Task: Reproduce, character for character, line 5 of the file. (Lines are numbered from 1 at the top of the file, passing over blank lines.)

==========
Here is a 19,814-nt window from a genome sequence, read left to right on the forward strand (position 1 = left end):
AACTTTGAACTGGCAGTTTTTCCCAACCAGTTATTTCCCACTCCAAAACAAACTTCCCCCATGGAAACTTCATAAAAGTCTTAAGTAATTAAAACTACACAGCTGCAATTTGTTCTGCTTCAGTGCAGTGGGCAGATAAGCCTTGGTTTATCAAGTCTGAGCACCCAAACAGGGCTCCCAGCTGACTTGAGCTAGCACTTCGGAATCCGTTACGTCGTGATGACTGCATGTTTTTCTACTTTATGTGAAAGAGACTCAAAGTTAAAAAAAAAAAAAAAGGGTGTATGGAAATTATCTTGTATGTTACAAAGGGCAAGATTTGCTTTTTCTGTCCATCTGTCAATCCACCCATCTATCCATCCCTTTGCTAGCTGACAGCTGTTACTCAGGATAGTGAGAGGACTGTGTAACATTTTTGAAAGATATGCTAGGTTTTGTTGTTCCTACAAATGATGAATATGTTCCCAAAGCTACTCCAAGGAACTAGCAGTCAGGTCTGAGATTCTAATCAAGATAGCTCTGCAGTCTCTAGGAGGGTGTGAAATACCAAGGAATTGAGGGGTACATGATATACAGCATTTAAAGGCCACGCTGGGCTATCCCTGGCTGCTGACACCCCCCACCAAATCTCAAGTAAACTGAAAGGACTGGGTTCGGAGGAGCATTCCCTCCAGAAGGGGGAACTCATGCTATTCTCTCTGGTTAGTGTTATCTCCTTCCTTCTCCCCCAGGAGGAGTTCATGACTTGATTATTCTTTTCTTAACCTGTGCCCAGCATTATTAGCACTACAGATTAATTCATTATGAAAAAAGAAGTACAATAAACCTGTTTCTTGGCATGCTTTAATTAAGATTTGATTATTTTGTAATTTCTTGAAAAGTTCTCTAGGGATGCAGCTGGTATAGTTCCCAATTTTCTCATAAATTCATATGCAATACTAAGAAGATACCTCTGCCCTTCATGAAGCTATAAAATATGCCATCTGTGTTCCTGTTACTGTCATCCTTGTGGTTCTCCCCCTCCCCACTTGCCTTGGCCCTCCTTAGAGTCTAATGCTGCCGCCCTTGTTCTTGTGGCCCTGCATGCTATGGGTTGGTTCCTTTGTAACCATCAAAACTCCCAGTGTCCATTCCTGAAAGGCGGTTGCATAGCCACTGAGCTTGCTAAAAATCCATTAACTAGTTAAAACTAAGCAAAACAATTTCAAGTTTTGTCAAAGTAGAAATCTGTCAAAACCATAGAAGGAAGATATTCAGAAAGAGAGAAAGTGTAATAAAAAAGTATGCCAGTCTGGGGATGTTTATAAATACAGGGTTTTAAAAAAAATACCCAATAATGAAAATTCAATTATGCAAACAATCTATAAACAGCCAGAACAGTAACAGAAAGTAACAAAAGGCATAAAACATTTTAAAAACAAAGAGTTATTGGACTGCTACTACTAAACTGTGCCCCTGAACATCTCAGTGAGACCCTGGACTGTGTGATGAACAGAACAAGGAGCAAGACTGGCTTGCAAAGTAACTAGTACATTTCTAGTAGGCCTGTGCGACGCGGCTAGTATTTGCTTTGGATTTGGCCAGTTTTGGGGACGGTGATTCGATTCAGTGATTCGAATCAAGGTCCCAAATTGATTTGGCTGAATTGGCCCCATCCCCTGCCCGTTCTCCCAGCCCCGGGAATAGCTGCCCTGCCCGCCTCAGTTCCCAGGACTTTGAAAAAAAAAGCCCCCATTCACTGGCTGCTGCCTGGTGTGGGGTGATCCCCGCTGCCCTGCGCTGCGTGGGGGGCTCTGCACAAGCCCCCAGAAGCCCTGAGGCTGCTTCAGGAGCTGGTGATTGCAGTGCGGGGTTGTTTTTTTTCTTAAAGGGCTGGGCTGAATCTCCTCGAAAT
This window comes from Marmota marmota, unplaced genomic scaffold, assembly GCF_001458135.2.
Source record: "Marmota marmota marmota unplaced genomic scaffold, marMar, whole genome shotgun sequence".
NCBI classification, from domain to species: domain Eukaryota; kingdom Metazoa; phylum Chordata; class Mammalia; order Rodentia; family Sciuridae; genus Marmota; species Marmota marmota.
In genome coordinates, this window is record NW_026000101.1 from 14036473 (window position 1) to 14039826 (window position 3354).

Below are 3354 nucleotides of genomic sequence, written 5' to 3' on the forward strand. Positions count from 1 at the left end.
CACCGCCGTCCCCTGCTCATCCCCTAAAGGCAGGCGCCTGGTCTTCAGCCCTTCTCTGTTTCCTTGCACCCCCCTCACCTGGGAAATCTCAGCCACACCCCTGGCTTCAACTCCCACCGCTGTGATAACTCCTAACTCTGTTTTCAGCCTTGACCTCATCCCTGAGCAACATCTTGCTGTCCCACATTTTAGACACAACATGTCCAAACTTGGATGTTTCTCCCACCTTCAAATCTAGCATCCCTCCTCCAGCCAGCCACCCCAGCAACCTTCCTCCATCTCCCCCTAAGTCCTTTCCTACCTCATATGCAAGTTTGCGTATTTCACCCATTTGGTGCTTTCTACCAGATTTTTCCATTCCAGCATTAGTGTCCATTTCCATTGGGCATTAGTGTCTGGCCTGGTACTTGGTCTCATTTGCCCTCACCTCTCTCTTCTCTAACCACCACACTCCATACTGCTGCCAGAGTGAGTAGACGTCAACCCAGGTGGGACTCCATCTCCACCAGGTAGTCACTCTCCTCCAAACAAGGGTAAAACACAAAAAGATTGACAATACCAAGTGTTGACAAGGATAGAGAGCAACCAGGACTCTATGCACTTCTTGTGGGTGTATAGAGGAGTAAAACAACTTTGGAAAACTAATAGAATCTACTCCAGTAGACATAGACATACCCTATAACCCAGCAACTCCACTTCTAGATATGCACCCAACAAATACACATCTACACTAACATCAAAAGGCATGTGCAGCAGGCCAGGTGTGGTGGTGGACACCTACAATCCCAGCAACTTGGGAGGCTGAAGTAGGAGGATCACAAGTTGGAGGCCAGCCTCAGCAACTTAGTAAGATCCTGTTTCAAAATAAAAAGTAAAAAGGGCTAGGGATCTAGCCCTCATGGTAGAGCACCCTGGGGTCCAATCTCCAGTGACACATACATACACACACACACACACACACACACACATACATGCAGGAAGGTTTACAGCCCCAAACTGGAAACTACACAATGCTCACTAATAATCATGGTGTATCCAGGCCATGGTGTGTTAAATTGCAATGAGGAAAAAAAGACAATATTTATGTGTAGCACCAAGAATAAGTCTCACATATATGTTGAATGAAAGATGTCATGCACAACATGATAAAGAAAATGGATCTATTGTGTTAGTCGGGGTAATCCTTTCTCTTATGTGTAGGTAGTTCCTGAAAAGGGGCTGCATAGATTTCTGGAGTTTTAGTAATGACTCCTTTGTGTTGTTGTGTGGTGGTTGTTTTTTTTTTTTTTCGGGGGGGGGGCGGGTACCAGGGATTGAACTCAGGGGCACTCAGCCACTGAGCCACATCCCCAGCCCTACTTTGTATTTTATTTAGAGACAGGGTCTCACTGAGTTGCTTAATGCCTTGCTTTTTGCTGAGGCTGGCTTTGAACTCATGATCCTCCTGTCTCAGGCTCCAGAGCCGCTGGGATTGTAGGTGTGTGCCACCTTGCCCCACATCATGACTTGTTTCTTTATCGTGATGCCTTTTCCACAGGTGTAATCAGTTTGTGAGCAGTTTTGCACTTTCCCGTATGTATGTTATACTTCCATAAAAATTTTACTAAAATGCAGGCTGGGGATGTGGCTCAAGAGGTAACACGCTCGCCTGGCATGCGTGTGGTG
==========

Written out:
NCBI classification, from domain to species: domain Eukaryota; kingdom Metazoa; phylum Chordata; class Mammalia; order Rodentia; family Sciuridae; genus Marmota; species Marmota marmota.